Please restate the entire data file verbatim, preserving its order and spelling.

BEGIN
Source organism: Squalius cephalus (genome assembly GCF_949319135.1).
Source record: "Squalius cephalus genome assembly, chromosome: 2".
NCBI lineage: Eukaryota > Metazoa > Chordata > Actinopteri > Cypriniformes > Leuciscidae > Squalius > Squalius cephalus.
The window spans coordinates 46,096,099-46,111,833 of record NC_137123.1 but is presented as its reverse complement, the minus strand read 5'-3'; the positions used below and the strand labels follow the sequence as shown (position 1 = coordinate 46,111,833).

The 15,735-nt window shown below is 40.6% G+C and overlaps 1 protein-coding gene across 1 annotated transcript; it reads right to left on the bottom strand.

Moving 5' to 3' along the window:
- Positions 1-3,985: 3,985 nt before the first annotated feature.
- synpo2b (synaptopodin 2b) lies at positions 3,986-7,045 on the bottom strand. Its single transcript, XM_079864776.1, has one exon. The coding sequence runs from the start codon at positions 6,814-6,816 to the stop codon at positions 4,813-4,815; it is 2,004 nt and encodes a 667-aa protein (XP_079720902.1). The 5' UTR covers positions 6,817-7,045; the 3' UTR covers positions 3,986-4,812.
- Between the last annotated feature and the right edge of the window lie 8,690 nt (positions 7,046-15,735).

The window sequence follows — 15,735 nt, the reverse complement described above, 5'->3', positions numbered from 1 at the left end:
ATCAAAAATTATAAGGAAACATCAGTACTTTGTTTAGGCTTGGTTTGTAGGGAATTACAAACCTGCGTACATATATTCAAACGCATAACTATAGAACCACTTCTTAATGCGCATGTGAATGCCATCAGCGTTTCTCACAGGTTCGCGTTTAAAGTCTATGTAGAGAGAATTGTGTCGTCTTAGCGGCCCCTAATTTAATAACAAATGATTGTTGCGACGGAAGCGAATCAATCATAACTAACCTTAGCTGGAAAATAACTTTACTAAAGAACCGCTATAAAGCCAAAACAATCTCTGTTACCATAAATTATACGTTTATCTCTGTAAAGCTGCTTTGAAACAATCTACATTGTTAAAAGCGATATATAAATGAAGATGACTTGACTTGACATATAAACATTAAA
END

Source organism: Squalius cephalus (genome assembly GCF_949319135.1).
Source record: "Squalius cephalus genome assembly, chromosome: 2".
NCBI lineage: Eukaryota > Metazoa > Chordata > Actinopteri > Cypriniformes > Leuciscidae > Squalius > Squalius cephalus.
The window spans coordinates 46,096,099-46,111,833 of record NC_137123.1 but is presented as its reverse complement, the minus strand read 5'-3'; the positions used below and the strand labels follow the sequence as shown (position 1 = coordinate 46,111,833).

The 15,735-nt window shown below is 40.6% G+C and overlaps 1 protein-coding gene across 1 annotated transcript; it reads right to left on the bottom strand.

Moving 5' to 3' along the window:
- Positions 1-3,985: 3,985 nt before the first annotated feature.
- synpo2b (synaptopodin 2b) lies at positions 3,986-7,045 on the bottom strand. Its single transcript, XM_079864776.1, has one exon. The coding sequence runs from the start codon at positions 6,814-6,816 to the stop codon at positions 4,813-4,815; it is 2,004 nt and encodes a 667-aa protein (XP_079720902.1). The 5' UTR covers positions 6,817-7,045; the 3' UTR covers positions 3,986-4,812.
- Between the last annotated feature and the right edge of the window lie 8,690 nt (positions 7,046-15,735).

The window sequence follows — 15,735 nt, the reverse complement described above, 5'->3', positions numbered from 1 at the left end:
ATCAAAAATTATAAGGAAACATCAGTACTTTGTTTAGGCTTGGTTTGTAGGGAATTACAAACCTGCGTACATATATTCAAACGCATAACTATAGAACCACTTCTTAATGCGCATGTGAATGCCATCAGCGTTTCTCACAGGTTCGCGTTTAAAGTCTATGTAGAGAGAATTGTGTCGTCTTAGCGGCCCCTAATTTAATAACAAATGATTGTTGCGACGGAAGCGAATCAATCATAACTAACCTTAGCTGGAAAATAACTTTACTAAAGAACCGCTATAAAGCCAAAACAATCTCTGTTACCATAAATTATACGTTTATCTCTGTAAAGCTGCTTTGAAACAATCTACATTGTTAAAAGCGATATATAAATGAAGATGACTTGACTTGACATATAAACATTAAA